Innovation At 128,000 Feet

  • by November 6, 2012

When I mention the name Baumgartner, you might immediately think of a certain baseball pitcher for the San Francisco Giants. That’s Madison Bumgarner, and I’m referring to Felix Baumgartner, an Austrian skydiver, daredevil and BASE jumper, who – in October of 2012 – set a world record for free fall/skydiving.

That previous statement is a gross understatement. This is what he did: He jumped at a distance of 24 miles or 39 kilometers above the Earth. (A plane flying at 35,000 feet is only 6.6 miles above the Earth. Baumgartner was in a space capsule; in a space suit and could see the curvature of the Earth!)

He become the first person in history to break the sound barrier — putting him in the same category as the Concorde. He reached an estimated speed of 834 miles per hour or 1,342 kilometers per hour, faster than a Boeing 777.

During the fall, Baumgartner went into a spin, where he was seen hurtling through space like a tumbleweed on steroids. Remarkably, he stabilized — and said this was anticipated and under control — and landed on his feet.

The “mission” itself was five years in the making and has delivered several key insights that will help scientists and aviation experts on the development of equipment, clothing, safety, tourism (!) and evacuation procedures.

Most remarkably, however, this was essentially a giant ad for Red Bull. Ordinarily, I would be on my “Life after the 30-second spot” or “Join the Conversation” soapboxes lambasting brands for elongated, protracted and procrastinated planning cycles in favor of a “real time” and dynamic shortened time to market. But not this time.

Red Bull — yet again — hasn’t just raised the bar; it pretty much obliterated the bar by demonstrating the relevance, role, purpose and utility associated with a brand that has truly invested and vested itself in “extreme” sports and lifestyle. Calling Red Bull a “content marketer” is an insult to Red Bull. Red Bull is so much more.

Not only did it almost literally bring its core positioning to life, “Red Bull gives you wings,” but ishowed an acute understanding and mastery of pure and unadulterated innovation in the form of a unique and original idea that had zero precedent and quite frankly (and again quite literally) no safety net.

I cannot even begin to fathom the thousand ways this could have gone wrong and the huge risk at stake. The “experiment” itself was already aborted once because of weather conditions, but the blunt risk here was the very real possibility and scenario of witnessing a “live death.” (All brought to you by Red Bull.)

Ironically (and it is a monstrous – pun intended – irony), a competitor in the form of Monster Energy drink is currently being sued and subsequently investigated by the FDA for a number of alleged consumption-related deaths.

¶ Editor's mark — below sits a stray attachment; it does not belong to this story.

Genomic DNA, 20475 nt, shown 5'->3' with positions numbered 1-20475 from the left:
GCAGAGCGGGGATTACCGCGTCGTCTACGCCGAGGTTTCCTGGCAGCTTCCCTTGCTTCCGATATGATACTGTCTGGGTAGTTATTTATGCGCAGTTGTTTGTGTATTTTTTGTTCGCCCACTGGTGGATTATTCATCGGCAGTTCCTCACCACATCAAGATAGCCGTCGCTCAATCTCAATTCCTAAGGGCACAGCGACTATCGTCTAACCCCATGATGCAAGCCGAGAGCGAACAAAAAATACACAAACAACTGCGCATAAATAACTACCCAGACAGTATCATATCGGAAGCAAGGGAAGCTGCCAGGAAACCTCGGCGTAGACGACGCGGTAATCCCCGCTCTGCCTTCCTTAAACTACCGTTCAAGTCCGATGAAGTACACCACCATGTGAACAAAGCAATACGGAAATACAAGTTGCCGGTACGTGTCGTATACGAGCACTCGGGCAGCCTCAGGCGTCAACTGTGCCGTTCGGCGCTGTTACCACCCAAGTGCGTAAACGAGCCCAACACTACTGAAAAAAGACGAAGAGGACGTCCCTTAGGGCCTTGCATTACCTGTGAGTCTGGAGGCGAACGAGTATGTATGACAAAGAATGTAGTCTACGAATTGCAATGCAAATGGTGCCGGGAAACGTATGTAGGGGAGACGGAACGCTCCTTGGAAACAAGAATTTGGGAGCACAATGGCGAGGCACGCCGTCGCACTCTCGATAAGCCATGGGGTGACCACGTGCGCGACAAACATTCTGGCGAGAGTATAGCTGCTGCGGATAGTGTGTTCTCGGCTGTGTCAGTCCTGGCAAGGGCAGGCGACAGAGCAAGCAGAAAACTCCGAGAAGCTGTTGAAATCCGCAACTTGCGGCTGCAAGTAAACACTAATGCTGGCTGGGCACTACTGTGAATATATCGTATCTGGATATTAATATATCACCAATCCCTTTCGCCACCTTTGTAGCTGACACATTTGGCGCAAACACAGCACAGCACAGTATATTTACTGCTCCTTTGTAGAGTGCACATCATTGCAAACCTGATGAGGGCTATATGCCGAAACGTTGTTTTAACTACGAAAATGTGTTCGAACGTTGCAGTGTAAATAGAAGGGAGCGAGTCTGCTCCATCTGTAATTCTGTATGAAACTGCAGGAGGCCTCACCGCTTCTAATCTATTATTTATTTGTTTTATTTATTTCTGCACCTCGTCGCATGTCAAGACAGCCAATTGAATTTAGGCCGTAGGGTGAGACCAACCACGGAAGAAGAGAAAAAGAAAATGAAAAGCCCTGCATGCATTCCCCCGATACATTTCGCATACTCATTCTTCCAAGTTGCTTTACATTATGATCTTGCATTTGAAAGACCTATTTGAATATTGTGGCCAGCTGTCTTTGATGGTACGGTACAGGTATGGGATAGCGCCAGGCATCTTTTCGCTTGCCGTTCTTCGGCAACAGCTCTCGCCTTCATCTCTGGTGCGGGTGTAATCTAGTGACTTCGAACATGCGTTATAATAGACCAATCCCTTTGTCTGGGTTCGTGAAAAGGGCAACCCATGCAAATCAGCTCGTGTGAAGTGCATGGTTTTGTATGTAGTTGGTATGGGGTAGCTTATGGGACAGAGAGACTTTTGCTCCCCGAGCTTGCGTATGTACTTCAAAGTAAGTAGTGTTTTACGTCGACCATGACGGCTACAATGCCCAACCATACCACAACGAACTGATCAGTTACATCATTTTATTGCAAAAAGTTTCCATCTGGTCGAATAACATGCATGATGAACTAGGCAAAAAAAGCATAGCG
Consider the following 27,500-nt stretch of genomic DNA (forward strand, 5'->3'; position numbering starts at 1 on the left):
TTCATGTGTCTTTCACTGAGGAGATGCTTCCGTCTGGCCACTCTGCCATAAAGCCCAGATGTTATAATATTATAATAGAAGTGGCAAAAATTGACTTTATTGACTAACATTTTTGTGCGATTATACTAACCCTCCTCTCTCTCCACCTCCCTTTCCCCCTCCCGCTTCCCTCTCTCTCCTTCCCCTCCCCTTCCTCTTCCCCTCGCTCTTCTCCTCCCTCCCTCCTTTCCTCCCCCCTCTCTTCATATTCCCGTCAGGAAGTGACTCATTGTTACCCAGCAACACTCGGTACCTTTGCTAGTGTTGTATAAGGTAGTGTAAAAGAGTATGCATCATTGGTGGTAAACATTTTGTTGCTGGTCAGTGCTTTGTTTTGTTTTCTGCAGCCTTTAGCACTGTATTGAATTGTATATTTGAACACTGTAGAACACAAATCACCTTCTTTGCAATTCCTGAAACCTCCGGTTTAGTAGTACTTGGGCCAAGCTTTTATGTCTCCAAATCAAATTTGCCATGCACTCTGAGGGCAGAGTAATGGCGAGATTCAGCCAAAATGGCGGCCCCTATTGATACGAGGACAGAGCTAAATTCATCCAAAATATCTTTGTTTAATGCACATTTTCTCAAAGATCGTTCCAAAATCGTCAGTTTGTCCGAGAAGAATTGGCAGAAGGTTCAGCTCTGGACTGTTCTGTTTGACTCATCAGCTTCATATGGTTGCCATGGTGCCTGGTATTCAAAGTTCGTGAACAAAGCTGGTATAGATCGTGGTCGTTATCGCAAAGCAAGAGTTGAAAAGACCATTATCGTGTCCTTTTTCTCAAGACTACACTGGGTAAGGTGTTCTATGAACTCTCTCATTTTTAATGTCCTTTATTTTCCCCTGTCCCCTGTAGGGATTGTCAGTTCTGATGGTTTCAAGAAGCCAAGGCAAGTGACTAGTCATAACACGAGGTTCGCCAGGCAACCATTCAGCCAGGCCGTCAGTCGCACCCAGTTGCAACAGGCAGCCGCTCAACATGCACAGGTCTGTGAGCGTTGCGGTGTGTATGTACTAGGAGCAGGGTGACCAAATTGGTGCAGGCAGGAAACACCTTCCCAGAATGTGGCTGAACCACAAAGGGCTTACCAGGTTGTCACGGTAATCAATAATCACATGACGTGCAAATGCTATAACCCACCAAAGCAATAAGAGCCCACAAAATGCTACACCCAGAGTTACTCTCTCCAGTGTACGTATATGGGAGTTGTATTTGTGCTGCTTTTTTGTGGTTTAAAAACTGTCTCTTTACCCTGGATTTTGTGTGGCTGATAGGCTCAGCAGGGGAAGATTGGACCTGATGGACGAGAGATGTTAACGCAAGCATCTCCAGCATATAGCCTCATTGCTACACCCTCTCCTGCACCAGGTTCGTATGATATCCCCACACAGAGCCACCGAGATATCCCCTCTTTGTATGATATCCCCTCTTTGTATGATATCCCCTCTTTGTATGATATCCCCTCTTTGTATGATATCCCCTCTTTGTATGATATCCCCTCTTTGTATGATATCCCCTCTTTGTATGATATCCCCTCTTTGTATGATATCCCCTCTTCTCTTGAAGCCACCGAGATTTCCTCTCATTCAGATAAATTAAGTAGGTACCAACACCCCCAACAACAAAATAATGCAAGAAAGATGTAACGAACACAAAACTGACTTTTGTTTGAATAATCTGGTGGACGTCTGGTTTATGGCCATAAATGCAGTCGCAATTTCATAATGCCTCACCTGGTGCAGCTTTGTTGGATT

Conversely, Red Bull brought a symphony to life, with more than 8 million people worldwide watching YouTube’s live stream of the free fall. Within four days, and across 1,700 related clips, it was the second-fastest video: to 50 million views in history. (The first was Kony 2012.)

I look at the average Nascar driver, tattooed or should I say littered with a cacophony of conflicting brand logos and juxtapose this with the clean and clinical branding 24 miles up in the air. I raise a can of congratulations to this marketer.

I speak to marketers worldwide, representing every major corporation. They all envy and want to be like two brands: Nike and Apple. Well, make that three brands: Red Bull joins the hall of fame trinity.

The combined jealousy and respect are palpable, and so is my advice to every Red Bull wannabee: “Just do It” or to quote Baumgartner’s mentor, retired USAF Colonel Joseph Kittinger: “Start the cameras, and our guardian angel will take care of you.”

2 comments about "Innovation At 128,000 Feet".
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  1. John Grono from GAP Research, November 6, 2012 at 8:32 a.m.

    Just on a technical note Joseph, Felix Baumgartner did not break Joe Kittinger's free fall record of 4 minutes 36 seconds set on August 16, 1960. Baumgartner's free fall was 4 minutes 19 seconds - 17 seconds short. Baumgartner certainly has made the highest jump, but not the longest free fall. As a side note I had the pleasure of particpating in a hot-air balloon challenge across Australia to celebrate our Bicentennary back in 1988. Over a BBQ and a beer at nights, Joe and his team regaled us with many stories to which my initial reaction was "that can't be true!" or "he did WHAT?!?". In fact they all were true and he is a genuinely humble man about his achievements. Words like 'brave', 'fearless', and 'intrepid' spring to mind ... but so does the expression 'just a little bit crazy in the nicest possible way'.

  2. Joseph Jaffe from Alpha Collective, November 8, 2012 at 4:07 a.m.

    Thanks John for the clarification. Your "little bit crazy" makes me think of that Apple commercial, "here's to the rebels..." A good thing :)

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